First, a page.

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I simmered some mackerel and added some kale.

I wanted to remove the fat so refrigerated overnight.

I didnt see any fat layer existing as you would see with refrigerated chicken or fatty meat but I did see eat some while still hot the before refrigeration.

After refrigeration I didn't see any fat and instead saw the whole liquid had become like a thick gel.

  1. Why wasn't there\should there be a layer of fat like i see with chicken or red meat?
  2. What is this gel? Is it the collagen from fish bones, the problem is that it was on the stove for 30 minutes and mackerel has little bones so how come there was so much?
  3. i was wondering where all the water had been replaced by gel? if its collagen does it absorb all the water which is why i cant see a separation of gel and water?
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Q1. Chicken and red meat is much more fatty than most fish, so you get a more noticeably thick layer of fat on top of say, chicken soup. Perhaps your fish was lacking in fat.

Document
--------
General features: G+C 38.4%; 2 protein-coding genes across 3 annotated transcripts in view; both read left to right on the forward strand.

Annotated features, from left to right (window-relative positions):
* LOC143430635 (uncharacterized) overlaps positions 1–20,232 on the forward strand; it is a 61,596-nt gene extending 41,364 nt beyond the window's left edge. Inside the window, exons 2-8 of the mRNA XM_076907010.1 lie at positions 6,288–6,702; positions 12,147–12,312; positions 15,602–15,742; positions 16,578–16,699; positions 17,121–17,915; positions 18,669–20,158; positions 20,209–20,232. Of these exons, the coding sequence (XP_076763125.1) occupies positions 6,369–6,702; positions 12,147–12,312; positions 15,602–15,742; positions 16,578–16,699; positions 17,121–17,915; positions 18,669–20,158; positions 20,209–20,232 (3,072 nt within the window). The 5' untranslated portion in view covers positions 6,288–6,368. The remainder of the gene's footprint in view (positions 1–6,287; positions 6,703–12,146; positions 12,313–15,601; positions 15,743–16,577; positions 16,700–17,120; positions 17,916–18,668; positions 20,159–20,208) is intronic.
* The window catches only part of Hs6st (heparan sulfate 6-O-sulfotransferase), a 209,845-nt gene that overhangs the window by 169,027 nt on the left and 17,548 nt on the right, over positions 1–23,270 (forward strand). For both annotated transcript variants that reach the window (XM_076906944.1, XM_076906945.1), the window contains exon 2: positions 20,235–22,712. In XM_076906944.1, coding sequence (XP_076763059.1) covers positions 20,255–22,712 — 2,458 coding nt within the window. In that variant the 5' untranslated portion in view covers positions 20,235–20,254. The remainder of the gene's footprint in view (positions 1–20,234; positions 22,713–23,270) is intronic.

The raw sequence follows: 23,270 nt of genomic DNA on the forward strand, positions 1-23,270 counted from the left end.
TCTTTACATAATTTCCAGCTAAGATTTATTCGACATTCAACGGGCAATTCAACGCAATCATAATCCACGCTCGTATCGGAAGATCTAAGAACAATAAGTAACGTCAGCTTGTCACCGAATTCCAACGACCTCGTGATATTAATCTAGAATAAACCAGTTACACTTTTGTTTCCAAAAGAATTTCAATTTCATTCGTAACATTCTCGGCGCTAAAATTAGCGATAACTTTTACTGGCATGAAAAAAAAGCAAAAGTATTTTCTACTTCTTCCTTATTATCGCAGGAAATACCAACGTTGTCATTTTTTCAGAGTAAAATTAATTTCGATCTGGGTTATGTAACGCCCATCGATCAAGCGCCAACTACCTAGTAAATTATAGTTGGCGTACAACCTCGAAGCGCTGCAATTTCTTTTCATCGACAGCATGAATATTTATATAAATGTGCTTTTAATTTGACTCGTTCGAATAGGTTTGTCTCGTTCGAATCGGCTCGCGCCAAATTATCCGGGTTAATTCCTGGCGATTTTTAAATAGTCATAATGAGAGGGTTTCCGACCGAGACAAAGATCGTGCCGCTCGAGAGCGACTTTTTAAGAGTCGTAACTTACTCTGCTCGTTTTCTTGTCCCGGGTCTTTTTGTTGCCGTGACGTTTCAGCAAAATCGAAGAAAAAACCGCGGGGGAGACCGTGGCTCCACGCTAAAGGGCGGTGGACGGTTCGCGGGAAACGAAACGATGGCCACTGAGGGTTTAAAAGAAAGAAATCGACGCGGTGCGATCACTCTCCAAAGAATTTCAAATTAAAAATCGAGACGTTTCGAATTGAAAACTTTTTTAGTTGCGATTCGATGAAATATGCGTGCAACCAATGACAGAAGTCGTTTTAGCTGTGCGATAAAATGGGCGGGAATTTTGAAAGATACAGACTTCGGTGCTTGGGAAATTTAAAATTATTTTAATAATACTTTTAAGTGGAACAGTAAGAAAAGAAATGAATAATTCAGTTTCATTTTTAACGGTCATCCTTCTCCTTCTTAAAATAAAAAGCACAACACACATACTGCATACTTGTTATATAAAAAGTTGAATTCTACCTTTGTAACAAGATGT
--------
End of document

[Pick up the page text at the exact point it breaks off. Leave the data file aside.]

Q2. Gelatin is contained in other parts of animal flesh besides just the bones. [Sometimes vegetable matter as well e.g. tomatoes...unless vegetable "gelatin" has another name; if so, people will let me know I'm sure]

Q3. I wouldn't say the water had been "replaced" by gel. The water is taken up into the gel and becomes part of it. Think of Jello: You start out with a lot of water, then you mix the gelatin powder into it and cool it, and you wind up with a gel. The water didn't disappear or get replaced by a gel, it is simply a component of the resulting gel.

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    Fruits generally have pectin - that's what's in tomatoes, anyways. I don't think there's anything else common in plants - carageenan is the other obvious thing, but it's only in seaweed I think. Gelatin is meat-only, which is why we have questions like this one about vegetarian substitutes for gelatin. – Cascabel Nov 27 '17 at 16:22

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